2006 Pavie-Decesse, St-Emilion

SKU #1279117 94 points Robert Parker's Wine Advocate

 Planted in pure limestone above Gerard Perse’s other famous vineyard/terroir, Chateau Pavie, this 10-acre site’s vines average 47 years of age. Fashioned from remarkably low yields, this blend of 90% Merlot and 10% Cabernet Franc is a powerful, dense, tannic wine that will require considerable time to round into shape. It exhibits a dense purple color along with sweet aromas of mulberries, black currants, minerals, cold steel, graphite, and background spice. Full-bodied, highly-extracted, dense, and made in an unfashionably tannic, broodingly backward style, this is a wine for the ages. It requires 8-10 years of cellaring, and should last for 25-30+. (RP)  (2/2009)

93 points Stephen Tanzer's International Wine Cellar

 Bright, saturated ruby. Perfumed nose combines kirsch, blackberry, licorice and violet with a pungent rocky minerality. Supple and silky on entry, then densely packed and powerful in the middle, with superb calcaire energy. For all its sweetness and intensity, this shows a brooding medicinal character and great solidity, like sucking a mouthful of rocks. A tightly coiled spring gives this wine brilliant verve and definition. The tannins saturate the entire mouth without coming off as hard or dry on the very long, rising finish. I'd forget about this beauty for a decade. (ST)  (5/2009)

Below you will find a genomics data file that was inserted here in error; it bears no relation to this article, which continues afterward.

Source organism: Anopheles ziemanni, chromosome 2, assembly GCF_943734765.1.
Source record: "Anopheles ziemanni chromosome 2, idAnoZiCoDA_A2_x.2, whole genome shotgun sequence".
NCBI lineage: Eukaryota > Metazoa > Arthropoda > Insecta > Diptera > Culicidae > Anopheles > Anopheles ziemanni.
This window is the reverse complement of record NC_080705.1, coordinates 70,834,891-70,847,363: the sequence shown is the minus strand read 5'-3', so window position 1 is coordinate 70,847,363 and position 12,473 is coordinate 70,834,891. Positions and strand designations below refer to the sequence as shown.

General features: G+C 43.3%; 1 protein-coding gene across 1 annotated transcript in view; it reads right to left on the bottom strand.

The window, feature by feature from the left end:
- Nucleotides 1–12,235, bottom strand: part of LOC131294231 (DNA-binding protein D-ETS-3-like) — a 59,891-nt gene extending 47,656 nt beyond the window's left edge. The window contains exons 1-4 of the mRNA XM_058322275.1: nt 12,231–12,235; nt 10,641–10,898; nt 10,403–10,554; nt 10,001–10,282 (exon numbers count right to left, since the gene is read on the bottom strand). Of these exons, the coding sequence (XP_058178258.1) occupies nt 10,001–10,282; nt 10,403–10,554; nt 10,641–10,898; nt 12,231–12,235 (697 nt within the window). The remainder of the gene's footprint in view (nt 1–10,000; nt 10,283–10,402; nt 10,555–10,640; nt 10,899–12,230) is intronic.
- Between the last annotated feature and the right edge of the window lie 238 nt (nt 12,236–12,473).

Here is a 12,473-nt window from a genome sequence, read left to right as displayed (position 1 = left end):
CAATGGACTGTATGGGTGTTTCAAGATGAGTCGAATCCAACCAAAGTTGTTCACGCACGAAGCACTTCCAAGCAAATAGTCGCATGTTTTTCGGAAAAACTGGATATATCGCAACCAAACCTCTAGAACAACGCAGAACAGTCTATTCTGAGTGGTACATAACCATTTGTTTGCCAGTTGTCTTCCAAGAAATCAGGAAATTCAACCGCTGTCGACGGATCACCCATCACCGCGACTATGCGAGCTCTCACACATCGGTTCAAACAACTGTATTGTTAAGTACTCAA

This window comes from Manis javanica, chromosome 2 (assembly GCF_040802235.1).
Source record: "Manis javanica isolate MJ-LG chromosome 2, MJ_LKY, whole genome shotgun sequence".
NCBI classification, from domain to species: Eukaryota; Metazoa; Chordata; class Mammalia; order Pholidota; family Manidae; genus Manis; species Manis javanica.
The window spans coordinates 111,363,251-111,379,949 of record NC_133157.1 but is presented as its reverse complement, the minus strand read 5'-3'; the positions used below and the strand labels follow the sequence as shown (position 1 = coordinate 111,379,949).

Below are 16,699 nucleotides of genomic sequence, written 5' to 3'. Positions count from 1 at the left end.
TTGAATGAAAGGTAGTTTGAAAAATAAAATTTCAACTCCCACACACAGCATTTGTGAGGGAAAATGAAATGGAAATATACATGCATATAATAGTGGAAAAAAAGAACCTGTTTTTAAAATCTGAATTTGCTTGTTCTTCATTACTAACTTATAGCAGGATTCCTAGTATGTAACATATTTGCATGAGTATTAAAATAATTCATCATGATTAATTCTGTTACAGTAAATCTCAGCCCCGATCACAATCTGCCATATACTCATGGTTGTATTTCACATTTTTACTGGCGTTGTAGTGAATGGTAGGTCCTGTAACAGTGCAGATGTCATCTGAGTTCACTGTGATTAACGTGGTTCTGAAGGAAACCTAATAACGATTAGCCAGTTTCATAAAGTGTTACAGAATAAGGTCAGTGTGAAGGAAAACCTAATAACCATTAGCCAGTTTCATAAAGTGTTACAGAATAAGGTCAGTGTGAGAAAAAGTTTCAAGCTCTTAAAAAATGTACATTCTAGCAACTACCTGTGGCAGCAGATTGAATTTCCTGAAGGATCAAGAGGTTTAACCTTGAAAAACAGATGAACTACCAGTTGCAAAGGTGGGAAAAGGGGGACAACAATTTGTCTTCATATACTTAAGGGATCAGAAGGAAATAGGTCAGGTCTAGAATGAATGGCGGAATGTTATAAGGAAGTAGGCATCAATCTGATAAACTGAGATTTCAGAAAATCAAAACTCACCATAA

91 points Wine Spectator

 Shows very floral, almost exotic fruit on the nose and palate. Full-bodied, with racy tannins and a long, silky finish. Pretty and focused. Best after 2012.  (6/2009)

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Price: $109.99
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- A very popular red grape variety found in the great wines of St. Emilion and Pomerol. It is the most planted variety in Bordeaux, and it has also become an extremely fashionable red in many regions including California. Although it has a reputation to be smooth, and easy to drink when young, Merlot is also capable of producing extremely intense wines as well. It is often used as a blending agent with Cabernet Sauvignon.


- When it comes to wine, France stands alone. No other country can beat it in terms of quality and diversity. And while many of its Region, Bordeaux, Burgundy and Champagne most obviously, produce wine as rare, as sought-after and nearly as expensive as gold, there are just as many obscurities and values to be had from little known appellations throughout the country. To learn everything there is to know about French wine would take a lifetime. To understand and appreciate French wine, one only has to begin tasting them.


Specific Appellation:

Saint Emilion